Eagle River Fire Protection District cancels election and tax increase question
Move comes as property values set to jump
The Eagle River Fire Protection District Board of Directors unanimously voted Thursday to cancel the district’s planned May 2 election.
At issue on that ballot was a tax increase question. The question would have added 2 mills to the district’s current mill levy — or tax rate. If passed, the mill levy increase would have raised about $2 million per year, to use for new equipment and maintenance.
District Chief Karl Bauer said the district board made the decision in light of recent news that the latest Eagle County re-valuation of property will result in an average 70% increase in assessed value.
How much that might affect property tax bills is a mixed bag, depending on factors including districts’ compliance with, or exemptions from, the state’s Taxpayer Bill or Rights constitutional amendment.
In the case of the fire district, a 2012 ballot issue — which voters passed — promised that the district wouldn’t increase revenue beyond growth and inflation as property values increased.
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With the district looking at needs ranging from a new ladder truck to self-contained breathing apparatus, the board decided to ask voters for more revenue.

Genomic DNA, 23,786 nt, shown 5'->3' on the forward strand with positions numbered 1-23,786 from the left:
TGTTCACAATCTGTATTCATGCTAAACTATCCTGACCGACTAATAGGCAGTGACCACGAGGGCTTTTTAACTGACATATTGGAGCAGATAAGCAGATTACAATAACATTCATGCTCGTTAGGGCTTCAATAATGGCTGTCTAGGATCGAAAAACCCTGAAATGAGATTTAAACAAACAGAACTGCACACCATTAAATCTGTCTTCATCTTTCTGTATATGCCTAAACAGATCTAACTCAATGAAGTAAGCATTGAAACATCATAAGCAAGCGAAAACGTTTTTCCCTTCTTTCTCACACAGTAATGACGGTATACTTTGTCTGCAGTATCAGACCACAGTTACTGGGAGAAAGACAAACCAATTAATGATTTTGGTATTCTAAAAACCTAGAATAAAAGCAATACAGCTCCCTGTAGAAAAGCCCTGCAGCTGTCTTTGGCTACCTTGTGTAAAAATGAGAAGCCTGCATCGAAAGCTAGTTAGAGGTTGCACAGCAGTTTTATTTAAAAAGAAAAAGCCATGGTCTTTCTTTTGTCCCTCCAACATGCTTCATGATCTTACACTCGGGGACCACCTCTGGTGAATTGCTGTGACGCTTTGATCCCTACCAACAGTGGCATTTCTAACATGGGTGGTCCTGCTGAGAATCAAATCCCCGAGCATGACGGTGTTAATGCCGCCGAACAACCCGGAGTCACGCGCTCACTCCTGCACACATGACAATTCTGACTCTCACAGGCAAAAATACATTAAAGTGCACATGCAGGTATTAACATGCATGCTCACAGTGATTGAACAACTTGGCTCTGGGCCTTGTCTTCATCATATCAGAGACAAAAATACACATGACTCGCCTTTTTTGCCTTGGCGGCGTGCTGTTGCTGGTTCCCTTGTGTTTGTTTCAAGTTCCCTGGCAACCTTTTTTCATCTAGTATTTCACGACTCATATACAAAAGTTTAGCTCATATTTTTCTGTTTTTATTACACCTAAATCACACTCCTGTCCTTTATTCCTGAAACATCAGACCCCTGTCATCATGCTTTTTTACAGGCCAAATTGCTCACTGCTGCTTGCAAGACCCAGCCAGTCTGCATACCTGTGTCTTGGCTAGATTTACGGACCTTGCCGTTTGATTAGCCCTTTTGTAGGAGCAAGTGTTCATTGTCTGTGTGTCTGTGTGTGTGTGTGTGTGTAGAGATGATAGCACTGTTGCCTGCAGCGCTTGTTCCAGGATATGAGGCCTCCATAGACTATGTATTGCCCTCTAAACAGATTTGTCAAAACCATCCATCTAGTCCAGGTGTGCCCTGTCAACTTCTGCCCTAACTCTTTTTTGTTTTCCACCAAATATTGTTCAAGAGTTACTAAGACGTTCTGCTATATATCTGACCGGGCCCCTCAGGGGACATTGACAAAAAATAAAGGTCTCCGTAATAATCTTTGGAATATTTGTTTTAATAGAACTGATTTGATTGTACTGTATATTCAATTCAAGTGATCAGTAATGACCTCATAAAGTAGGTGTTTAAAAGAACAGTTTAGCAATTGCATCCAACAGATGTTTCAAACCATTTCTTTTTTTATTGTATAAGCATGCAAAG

That plan is now on hold.
“We heard a very consistent message from the community,” Bauer said. “(Taxpayers) support the district, and want firefighters to be well-trained and well-equipped. But they have genuine concerns about” their tax bills.
With that in mind, Bauer said the district’s board decided to have more community meetings to explain the district’s needs.
Despite backing down from the ballot measure, Bauer said the district’s needs remain.
The district’s ladder truck is nearing the end of its useful life, Bauer said. Replacing that truck will be expensive — at least $1.5 million — and will take at least 18 months between the order and delivery dates.
In addition, the district wants to add to its inventory of self-contained breathing apparatus for firefighters. Bauer said the district needs upward of 70 of the devices. It also needs to have a consistent supply in stock, so firefighters know how to operate any randomly-chosen apparatus on a fire scene.
In addition to that gear, Bauer said the district wants to modernize and add to its wildland firefighting inventory and rescue gear.
All gear only lasts so long before it needs to be replaced, Bauer said, adding that all the gear also needs regular maintenance.
With those needs in mind, Bauer said the district will be forming an advisory committee made up of district residents. That committee will “vet ideas, and ultimately bring forth recommendations,” Bauer said.